So where are the key areas where translators can invest in self-improvement?

  1. Hardware

Still translating on a Windows 95 PC or a laptop held together with tape? You’re not alone! My first investment as a translator was in a really great Lenovo laptop (an absolute bargain at £450) which has a big screen to keep MemoQ and a couple of other pages open simultaneously, all the storage I could possibly need, the capacity to run any CAT tools I need and is comfortable and convenient to use. If you don’t have a decent computer, you’re going to have to make that your next serious purchase, as unreliable hardware can let you down at any time.

  1. Software

The big ticket items are of course CAT tools. But Trados and friends all run into the hundreds of pounds and are not for the fainthearted. I have to be honest and say that at the moment I get by just fine with MemoQ4Free. But some day I think I’ll have to take the hit and buy the real thing. There are also other handy pieces of day-to-day software that are worth putting in the money for: an up-to-date Office package being one of the main ones. I really need to get my Office 365 subscription up and running rather than relying on Open Office.

  1. Home office

This can include anything that’s helpful to you in your work. A phone? A printer? A proper desk?

  1. CPD

This is the big area where I am most interested to start putting some serious energy. For a start I’ve signed up for a couple of webinars run by ProZ.com which cost $40. This seemed like a reasonable place to start – with small sums rather than huge capital outlay. There are 100s of ways to develop yourself professionally. Most cost something but it’s worth it to improve yourself, stay sharp and eventually hopefully increase output or profit. Some possibilities are: books, webinars, conferences, networking events, training courses and so on. You can aslo get some free CPD though. There are a number of free webinars, not to mention blogs where you can learn a lot about the art of translation.

  1. Marketing and self-promotion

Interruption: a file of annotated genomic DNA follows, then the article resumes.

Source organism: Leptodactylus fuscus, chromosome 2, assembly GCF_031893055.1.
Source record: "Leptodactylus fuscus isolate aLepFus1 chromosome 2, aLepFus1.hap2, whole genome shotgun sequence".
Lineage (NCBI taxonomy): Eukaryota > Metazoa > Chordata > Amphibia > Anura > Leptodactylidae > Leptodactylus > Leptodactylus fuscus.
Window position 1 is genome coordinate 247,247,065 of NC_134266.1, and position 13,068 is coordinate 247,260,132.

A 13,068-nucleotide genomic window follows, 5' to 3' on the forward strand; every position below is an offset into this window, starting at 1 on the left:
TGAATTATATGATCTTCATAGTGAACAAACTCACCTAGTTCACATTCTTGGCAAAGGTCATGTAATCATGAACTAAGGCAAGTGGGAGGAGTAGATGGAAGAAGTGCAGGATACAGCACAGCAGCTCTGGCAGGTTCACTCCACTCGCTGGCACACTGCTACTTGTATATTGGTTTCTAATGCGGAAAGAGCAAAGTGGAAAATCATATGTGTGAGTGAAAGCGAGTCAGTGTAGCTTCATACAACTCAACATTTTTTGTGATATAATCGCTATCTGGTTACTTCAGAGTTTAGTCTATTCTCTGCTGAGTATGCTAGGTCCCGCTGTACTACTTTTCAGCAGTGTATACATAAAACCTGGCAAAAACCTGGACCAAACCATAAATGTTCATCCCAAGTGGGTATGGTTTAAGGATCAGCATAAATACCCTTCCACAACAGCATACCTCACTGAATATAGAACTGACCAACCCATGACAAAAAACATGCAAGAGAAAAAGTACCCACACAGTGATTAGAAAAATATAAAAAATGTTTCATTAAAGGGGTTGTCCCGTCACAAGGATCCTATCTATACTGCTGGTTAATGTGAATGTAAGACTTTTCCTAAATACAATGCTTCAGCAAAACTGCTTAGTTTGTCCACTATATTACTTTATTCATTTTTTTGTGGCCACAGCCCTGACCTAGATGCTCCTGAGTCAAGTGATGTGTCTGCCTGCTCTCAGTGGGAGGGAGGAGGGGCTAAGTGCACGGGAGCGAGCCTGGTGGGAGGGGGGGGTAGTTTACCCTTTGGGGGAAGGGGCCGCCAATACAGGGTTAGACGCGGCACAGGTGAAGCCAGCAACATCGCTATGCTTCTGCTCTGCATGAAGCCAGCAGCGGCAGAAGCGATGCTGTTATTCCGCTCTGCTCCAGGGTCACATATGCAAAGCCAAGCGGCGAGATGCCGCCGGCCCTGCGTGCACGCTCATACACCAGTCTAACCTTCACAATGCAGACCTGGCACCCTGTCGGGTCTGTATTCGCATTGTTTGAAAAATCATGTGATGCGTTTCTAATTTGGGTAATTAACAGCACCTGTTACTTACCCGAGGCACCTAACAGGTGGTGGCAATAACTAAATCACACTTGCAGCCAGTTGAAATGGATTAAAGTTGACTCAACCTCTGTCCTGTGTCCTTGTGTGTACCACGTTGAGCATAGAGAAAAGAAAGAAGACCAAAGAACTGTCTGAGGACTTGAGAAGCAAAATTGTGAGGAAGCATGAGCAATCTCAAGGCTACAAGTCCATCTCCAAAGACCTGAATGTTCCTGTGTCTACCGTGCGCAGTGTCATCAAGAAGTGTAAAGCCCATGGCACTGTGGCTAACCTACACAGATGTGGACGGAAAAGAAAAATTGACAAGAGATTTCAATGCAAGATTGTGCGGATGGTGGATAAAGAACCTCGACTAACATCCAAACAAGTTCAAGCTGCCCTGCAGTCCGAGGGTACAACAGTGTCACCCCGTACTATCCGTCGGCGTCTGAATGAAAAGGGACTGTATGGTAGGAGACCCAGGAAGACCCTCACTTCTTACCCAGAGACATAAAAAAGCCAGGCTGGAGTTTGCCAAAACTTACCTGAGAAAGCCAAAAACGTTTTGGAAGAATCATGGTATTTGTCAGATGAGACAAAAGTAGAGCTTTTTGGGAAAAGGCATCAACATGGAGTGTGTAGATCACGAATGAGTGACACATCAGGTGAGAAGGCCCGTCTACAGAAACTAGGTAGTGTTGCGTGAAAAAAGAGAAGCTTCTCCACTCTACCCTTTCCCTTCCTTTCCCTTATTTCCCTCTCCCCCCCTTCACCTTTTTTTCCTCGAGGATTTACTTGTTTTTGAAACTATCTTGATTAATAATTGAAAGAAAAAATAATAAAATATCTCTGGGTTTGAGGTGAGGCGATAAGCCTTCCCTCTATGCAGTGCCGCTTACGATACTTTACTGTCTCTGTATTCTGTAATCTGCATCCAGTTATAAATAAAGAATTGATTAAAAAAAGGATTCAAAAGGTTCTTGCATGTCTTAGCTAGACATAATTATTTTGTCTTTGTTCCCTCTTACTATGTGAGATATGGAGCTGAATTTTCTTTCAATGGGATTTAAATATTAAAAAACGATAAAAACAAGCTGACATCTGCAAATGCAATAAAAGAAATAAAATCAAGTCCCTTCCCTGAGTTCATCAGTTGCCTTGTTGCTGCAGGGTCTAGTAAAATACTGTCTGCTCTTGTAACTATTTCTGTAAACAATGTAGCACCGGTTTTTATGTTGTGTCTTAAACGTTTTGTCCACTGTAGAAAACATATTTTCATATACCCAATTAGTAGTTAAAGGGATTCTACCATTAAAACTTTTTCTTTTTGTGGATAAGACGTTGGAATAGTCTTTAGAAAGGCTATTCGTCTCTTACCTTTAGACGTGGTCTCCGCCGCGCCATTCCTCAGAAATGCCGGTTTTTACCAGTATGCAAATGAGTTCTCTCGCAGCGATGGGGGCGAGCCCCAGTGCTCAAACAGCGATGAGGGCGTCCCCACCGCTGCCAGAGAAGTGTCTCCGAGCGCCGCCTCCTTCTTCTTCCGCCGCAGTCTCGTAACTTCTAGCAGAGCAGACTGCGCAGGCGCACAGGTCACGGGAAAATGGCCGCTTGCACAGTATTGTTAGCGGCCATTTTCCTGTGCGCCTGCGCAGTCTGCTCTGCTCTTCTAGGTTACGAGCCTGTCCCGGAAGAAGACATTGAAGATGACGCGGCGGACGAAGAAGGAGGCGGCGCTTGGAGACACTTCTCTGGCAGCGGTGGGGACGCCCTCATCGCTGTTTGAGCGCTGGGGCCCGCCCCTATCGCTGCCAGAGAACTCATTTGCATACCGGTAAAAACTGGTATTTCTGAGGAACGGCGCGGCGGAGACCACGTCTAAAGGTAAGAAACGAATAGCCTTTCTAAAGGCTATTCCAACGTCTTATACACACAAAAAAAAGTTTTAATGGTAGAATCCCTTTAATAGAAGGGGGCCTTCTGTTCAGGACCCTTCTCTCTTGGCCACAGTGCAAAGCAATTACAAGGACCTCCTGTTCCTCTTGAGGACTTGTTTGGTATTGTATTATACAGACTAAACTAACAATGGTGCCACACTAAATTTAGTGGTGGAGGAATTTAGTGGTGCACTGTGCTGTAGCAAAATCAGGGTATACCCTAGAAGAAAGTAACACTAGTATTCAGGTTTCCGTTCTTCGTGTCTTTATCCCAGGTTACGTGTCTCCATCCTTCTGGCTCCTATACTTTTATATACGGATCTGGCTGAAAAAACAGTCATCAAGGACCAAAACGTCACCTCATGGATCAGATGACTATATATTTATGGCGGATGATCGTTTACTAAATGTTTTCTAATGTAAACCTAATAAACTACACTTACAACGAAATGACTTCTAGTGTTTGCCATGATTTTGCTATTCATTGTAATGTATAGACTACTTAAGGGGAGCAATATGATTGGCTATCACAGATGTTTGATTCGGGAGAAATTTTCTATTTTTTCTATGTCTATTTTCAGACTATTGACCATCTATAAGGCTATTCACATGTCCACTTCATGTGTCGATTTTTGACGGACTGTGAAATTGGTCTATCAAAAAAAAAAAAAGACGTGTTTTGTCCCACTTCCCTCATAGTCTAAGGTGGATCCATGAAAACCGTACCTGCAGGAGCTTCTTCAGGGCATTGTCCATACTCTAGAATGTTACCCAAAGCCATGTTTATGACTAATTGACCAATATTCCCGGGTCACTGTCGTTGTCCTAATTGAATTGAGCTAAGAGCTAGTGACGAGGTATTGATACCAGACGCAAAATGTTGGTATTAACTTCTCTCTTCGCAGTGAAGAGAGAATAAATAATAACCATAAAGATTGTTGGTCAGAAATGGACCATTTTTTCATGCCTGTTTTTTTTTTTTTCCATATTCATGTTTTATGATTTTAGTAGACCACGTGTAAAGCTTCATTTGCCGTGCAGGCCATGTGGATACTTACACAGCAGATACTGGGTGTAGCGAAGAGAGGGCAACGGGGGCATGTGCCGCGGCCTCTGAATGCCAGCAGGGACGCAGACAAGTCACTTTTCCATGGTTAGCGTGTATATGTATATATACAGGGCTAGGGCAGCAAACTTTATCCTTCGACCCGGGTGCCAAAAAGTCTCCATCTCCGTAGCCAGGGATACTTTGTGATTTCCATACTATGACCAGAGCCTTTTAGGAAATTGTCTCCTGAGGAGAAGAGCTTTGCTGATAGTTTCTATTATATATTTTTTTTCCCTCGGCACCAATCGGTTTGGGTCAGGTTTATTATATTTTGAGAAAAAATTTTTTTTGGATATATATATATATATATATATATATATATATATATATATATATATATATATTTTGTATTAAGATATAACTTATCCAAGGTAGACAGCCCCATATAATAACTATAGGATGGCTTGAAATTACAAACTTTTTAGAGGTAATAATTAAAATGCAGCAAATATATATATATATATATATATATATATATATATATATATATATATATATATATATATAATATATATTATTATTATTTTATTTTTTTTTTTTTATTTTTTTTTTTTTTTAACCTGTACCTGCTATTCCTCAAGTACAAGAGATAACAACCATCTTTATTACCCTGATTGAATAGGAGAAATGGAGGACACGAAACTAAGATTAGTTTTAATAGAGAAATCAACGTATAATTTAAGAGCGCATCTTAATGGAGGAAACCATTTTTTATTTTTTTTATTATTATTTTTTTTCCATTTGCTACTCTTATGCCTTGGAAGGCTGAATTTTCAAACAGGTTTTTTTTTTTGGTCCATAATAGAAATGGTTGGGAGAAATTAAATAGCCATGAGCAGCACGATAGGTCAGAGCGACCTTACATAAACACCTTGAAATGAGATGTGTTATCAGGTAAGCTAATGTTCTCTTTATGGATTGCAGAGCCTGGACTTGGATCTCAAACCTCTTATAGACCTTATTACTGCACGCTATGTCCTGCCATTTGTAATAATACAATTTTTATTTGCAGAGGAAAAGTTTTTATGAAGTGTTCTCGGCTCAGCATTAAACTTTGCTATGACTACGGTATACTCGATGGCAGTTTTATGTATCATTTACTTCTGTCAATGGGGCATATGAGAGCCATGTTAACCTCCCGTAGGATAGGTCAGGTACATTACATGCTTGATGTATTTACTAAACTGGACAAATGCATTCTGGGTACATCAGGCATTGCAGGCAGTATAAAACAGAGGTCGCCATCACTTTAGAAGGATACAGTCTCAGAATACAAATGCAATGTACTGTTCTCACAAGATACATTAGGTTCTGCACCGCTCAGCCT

This is a scary one. Money spent on marketing can seem like money that’s going into a big, black hole. But you don’t have to spend a lot on it. Getting some decent, professional business cards is a good start. And registering a proper domain name for your website, maybe. But you can also do plenty of free self-promotion via social media: Facebook, Twitter, LinkedIn, a blog or website. Just be aware that this is a huge investment of time, and time is money!

  1. Memberships and certifications

I’m on the verge of spending the $120 to become a full member of ProZ for better access to jobs and so on. There are also professional organisations like ITI to consider. These cost good money but are a great investment in your credibility.

So, these are some of the areas that are competing for your money. Clearly as a young translator with not too much money I can’t pour thousands into CPD and CAT tools yet, but I’m putting an end to my no-spend attitude. At least I can tax-deduct this stuff, right?

Any thoughts? What have you found to be a good investment and where is it ok to save?

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One thought on “Is being too frugal damaging your translation career?

  1. I’m thinking about the same thing – dropping money on courses, memberships and marketing to improve my freelance copy editing prospects. It’s a daunting thought.

    Like